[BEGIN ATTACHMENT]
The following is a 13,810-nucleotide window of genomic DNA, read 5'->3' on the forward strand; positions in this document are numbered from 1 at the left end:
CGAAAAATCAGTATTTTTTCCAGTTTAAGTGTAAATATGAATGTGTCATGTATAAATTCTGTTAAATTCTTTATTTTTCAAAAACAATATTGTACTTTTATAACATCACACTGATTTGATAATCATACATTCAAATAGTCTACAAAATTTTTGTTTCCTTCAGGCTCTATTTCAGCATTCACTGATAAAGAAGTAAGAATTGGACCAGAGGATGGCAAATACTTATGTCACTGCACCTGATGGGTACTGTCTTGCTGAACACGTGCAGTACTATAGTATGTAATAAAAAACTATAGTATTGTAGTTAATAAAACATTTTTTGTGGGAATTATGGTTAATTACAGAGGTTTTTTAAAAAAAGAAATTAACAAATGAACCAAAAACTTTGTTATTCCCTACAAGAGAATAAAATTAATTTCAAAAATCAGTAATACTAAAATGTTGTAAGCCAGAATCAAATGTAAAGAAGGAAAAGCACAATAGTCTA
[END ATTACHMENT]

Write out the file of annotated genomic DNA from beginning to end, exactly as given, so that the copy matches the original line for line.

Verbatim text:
The following is a 13,810-nucleotide window of genomic DNA, read 5'->3' on the forward strand; positions in this document are numbered from 1 at the left end:
CGAAAAATCAGTATTTTTTCCAGTTTAAGTGTAAATATGAATGTGTCATGTATAAATTCTGTTAAATTCTTTATTTTTCAAAAACAATATTGTACTTTTATAACATCACACTGATTTGATAATCATACATTCAAATAGTCTACAAAATTTTTGTTTCCTTCAGGCTCTATTTCAGCATTCACTGATAAAGAAGTAAGAATTGGACCAGAGGATGGCAAATACTTATGTCACTGCACCTGATGGGTACTGTCTTGCTGAACACGTGCAGTACTATAGTATGTAATAAAAAACTATAGTATTGTAGTTAATAAAACATTTTTTGTGGGAATTATGGTTAATTACAGAGGTTTTTTAAAAAAAGAAATTAACAAATGAACCAAAAACTTTGTTATTCCCTACAAGAGAATAAAATTAATTTCAAAAATCAGTAATACTAAAATGTTGTAAGCCAGAATCAAATGTAAAGAAGGAAAAGCACAATAGTCTA